17 January, 2019
Cut out is the point at which the crop ceases to produce new fruiting sites (squares). Later cut out means later crop maturity.
The timing of cut out (resources permitting) balances the opportunity for further fruit production with potential losses in fibre quality and harvesting difficulties associated with too late maturity.
The timing of cut out is important to:
• Avoid adverse weather conditions at picking,
• Ensure defoliation practices are effective to reduce trash,
• Avoid instances where there are too many immature bolls at harvest that may increase neps,
• Optimise yield.
• Monitor cut out at least weekly using the Nodes Above White Flower (NAWF) technique. NAWF = 4 is generally the accepted time of cut out.
• Use the CottASSIST Crop Development Tool to assist you to track your crops rate of cut out compared with the optimal rate.
• Crops approaching cut out too rapidly are stressed (either not enough water or nutrition or carrying a very high fruit load). So use a strategy to provide new growth such as irrigation or nutrition.
• Consider how much time is left in the season. This can be done by estimating the date of the last effective flower (See table below). This can be determined through the CottASSIST Last Effective Flower Tool. This tool can be used to select your own data using your nearest weather station.
• Crops approaching cut out too slowly can indicate that there has been a loss of fruit and/or plenty of water and nutrition. These crops should be monitored to determine if a growth regulant is necessary. Use the CottASSIST Crop Development Tool to check your VGR.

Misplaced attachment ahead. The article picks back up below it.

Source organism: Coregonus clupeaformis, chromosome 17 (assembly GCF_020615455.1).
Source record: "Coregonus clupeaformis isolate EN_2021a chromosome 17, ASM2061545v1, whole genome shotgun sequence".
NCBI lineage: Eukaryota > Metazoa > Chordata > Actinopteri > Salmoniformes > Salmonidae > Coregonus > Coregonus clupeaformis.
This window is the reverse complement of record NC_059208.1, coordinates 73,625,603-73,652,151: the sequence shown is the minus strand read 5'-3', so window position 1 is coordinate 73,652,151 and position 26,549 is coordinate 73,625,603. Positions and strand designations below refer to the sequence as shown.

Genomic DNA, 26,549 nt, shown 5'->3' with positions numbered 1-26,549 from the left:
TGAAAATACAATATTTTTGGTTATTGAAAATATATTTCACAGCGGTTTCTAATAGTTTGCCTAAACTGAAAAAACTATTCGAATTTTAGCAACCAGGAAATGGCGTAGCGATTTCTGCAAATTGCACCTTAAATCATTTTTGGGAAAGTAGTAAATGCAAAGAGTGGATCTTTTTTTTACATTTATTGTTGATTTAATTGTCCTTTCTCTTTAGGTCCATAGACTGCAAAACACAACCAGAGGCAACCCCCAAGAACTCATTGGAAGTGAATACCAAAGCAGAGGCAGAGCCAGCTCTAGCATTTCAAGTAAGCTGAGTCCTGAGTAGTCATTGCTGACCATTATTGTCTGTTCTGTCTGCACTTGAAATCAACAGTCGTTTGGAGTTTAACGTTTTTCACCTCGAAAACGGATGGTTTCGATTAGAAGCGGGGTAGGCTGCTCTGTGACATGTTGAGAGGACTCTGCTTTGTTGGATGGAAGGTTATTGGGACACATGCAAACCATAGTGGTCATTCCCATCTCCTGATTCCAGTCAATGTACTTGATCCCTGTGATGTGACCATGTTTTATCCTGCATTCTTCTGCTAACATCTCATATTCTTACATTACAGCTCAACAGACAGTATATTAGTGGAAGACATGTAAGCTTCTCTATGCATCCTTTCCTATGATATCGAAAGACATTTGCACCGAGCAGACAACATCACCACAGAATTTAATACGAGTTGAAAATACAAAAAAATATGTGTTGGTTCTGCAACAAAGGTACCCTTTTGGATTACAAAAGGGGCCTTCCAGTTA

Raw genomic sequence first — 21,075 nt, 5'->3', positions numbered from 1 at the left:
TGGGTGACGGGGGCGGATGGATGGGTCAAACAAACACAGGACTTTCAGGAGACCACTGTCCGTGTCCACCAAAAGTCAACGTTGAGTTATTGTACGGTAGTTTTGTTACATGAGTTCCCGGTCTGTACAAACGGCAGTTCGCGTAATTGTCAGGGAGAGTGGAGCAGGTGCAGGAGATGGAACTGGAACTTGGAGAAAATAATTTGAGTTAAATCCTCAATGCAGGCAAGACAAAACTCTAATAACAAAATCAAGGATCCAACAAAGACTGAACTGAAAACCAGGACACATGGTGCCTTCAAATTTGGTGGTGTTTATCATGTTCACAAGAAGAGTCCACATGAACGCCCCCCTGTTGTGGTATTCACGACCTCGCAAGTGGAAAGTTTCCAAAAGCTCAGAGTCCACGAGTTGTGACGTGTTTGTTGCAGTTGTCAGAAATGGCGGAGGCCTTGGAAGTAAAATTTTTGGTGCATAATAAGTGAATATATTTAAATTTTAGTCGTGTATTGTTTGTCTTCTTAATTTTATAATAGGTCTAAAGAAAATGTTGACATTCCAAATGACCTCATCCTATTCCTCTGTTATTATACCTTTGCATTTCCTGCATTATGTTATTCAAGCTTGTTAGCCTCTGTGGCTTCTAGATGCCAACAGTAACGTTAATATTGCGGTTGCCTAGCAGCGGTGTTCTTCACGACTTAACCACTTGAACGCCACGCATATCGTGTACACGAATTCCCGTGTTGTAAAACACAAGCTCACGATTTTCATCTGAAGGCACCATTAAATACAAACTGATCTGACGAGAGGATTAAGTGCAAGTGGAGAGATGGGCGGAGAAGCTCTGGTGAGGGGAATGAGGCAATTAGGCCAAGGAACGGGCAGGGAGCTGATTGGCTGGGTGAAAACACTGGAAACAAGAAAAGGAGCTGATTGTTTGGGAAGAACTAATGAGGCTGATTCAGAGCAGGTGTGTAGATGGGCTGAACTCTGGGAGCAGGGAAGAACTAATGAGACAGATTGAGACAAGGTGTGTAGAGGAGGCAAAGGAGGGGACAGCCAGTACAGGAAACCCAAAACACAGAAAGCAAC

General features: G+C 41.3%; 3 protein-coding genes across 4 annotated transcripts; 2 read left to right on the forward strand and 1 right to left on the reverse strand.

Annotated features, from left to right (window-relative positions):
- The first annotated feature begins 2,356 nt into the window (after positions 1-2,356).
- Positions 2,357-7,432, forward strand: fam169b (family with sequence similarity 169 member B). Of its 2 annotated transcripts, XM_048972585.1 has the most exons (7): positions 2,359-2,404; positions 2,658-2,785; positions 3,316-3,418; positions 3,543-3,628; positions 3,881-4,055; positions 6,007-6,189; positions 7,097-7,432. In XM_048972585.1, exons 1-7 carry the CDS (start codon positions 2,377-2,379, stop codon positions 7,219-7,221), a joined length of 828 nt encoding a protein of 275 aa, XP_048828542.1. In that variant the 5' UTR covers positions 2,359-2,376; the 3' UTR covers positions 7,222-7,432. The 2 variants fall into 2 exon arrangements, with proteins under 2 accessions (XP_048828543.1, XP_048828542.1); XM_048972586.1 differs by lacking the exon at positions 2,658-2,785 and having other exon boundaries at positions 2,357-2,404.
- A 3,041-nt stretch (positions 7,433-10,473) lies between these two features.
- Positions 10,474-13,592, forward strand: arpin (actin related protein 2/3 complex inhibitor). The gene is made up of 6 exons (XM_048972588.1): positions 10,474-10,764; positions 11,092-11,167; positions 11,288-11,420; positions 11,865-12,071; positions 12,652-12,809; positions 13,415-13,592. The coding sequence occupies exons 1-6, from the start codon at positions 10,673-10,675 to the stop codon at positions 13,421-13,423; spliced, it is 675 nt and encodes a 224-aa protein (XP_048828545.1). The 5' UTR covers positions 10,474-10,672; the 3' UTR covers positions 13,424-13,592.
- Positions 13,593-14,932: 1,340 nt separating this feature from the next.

Table: Average dates for the last effective flower for various locations for different times when crops are expected to finish. These have been calculated by the CottASSIST Last Effective Flower Tool (www.cottassist.com.au) using historical climate data since 1957.
Date when you want your crop to be finished (Date of last harvestable boll)
|Town||1st March||15th March||1st April||15th April||1st May|
|Jerilderie||30th Dec||11th Jan||22nd Jan||30th Jan||5th Feb|
|Griffith||31st Dec||12th Jan||24th Jan||31st Jan||7th Feb|
|Hillston||5th Jan||17th Jan||29th Jan||5th Feb||12th Feb|
|Warren||6th Jan||18th Jan||29th Jan||6th Feb||13th Feb|
|Bourke||13th Jan||25th Jan||6th Feb||15th Feb||22nd Feb|
|Walgett||11th Jan||22nd Jan||4th Feb||13th Feb||20th Feb|
|Wee Waa||8th Jan||20th Jan||2nd Feb||10th Feb||18th Feb|
|Gunnedah||4th Jan||16th Jan||29th Jan||6th Feb||14th Feb|
|Spring Ridge||31st Dec||12th Jan||24th Jan||1st Feb||9th Feb|
|Moree||8th Jan||20th Jan||2nd Feb||11th Feb||20th Feb|
|Mungindi||11th Jan||23rd Jan||5th Feb||14th Feb||22nd Feb|
|St George||12th Jan||24th Jan||6th Feb||15th Feb||23rd Feb|
|Goondiwindi||8th Jan||20th Jan||2nd Feb||11th Feb||19th Feb|
|Dalby||2nd Jan||14th Jan||28th Jan||6th Feb||15th Feb|
|Theodore||9th Jan||21st Jan||5th Feb||15th Feb||25th Feb|
|Emerald||11th Jan||24th Jan||7th Feb||18th Feb||28th Feb|
By Bob Ford, Extension & Development Agronomist – Namoi Valley
28 March, 2019
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